Vaping has a different side effect profile to smoking so it is worthwhile knowing the possible side effects when switching from smoking to vaping.
Vaping is very different from smoking. Now, that statement might seem completely obvious on the surface. Of course, vaping and smoking are different. If they weren’t, why would so many smokers be switching to vaping? One of the things you may not have considered, though, is that vaping is so different from smoking that it has an almost completely different side effect profile. It’s worthwhile to know those side effects in case you experience anything unusual during your switch from smoking to vaping.
So, what are the side effects of vaping?
The purpose of this article isn’t to discuss the possible long-term health outcomes of vaping; that’s beyond the scope of a single article, and the fact is that many of vaping’s long-term side effects are unknown and are still being studied by researchers. Most medical experts seem to agree that vaping is significantly less risky than smoking, though it is not entirely without risk.
Rather than discussing the potential long-term side effects of vaping, it’s our goal here to discuss the short-term side effects – the things that you might experience immediately or almost immediately after you start vaping. We want to help you understand what to expect and how to interpret anything abnormal that you might experience when you first quit smoking and start vaping.
Note: This article is intended for informational purposes only and is not medical advice. If you experience a side effect that you believe represents a potential medical concern, stop vaping immediately and contact your doctor for advice.
Coughing Is a Common Side Effect of Vaping for Quitters
If you were a long-time smoker before switching to vaping, you’re well aware of what it’s like to have a smoker’s cough. One surprising side effect of vaping, though, is that your coughing can actually increase in the short term when you first make the switch. According to Mayo Clinic, coughing is one of the most common symptoms that people experience when they quit smoking. That’s because the cilia – tiny hairs that help to keep your lungs clean – become more active when you stop smoking. Smoking slows the cilia down, and that makes it easier for tar to collect in your lungs. When you stop smoking, your lungs are going to want to clear that residue out as quickly as possible – and that’s why your coughing may increase.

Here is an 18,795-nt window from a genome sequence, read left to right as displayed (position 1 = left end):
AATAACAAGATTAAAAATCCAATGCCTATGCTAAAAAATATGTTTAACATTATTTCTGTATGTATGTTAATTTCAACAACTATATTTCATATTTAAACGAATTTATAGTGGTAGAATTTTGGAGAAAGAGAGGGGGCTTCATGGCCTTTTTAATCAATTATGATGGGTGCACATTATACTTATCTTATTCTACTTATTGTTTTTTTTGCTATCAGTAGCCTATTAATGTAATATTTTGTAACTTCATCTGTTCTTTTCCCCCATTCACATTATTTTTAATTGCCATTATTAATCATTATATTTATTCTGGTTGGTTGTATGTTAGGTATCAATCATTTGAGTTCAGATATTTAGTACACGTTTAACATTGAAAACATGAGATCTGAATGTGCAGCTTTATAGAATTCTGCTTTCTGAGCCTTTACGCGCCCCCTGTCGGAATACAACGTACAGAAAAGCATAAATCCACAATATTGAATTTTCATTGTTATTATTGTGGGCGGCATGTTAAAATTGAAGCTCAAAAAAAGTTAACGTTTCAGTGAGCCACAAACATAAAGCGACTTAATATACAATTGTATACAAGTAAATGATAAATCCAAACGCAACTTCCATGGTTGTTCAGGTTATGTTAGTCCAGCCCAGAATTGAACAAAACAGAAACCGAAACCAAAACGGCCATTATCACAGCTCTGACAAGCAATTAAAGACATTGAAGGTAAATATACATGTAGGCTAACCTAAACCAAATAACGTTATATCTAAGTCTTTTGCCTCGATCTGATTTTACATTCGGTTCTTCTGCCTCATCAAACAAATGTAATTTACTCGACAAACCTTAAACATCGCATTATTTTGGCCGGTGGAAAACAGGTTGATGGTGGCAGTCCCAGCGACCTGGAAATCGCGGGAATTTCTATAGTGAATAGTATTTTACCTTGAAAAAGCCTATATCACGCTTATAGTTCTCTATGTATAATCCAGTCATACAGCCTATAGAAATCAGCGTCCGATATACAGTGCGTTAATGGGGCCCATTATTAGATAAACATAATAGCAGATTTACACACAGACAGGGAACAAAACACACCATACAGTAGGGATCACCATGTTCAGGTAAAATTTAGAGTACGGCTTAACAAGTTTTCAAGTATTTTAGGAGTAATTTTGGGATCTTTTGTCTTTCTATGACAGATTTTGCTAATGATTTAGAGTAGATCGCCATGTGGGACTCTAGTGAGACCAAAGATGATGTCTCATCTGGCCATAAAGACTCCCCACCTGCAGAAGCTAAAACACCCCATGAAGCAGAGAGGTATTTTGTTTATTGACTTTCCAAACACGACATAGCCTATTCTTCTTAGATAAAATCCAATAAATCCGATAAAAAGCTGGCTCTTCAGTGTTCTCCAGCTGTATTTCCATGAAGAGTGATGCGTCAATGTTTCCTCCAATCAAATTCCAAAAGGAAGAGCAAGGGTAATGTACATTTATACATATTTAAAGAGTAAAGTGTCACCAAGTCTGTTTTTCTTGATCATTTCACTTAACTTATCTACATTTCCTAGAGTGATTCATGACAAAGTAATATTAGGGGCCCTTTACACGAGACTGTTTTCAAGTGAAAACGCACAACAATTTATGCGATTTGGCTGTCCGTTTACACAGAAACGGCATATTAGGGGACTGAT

If you’re a long-term smoker, you should expect to cough more frequently for at least the first few days after you switch to vaping. You should also expect to cough up some stuff that isn’t very attractive. It’s a good thing in the long run, though, because your lungs are becoming healthier. Mayo Clinic suggests that you should seek medical advice if you cough up blood or if the increased coughing lasts longer than a month.
Your Mouth May Feel Dry When You Switch to Vaping
The two most plentiful ingredients in most e-liquids are propylene glycol and vegetable glycerine. Much of what you inhale when vaping, therefore, will be those two substances in vapour form. That’s obviously the primary thing that makes vaping so different from smoking, and it’s also the reason why vaping is thought to be so much less risky than smoking. Inhaling the products of combustion is, above all else, the thing that makes smoking as deadly as it is.
With that said, propylene glycol and vegetable glycerine may cause a side effect of their own because they both absorb and trap moisture from the surrounding environment. That’s why they’re both common ingredients in lotions and other skincare products. If you put propylene glycol or vegetable glycerine on your skin, it’ll absorb water from the air, and your skin will feel moist as a result. For that same reason, though, dehydration and dryness in the mouth and throat are two of the most common side effects of vaping. Drinking plenty of water is always a good idea for health regardless of the circumstances, but you should really make a special effort to keep yourself hydrated when you switch to vaping.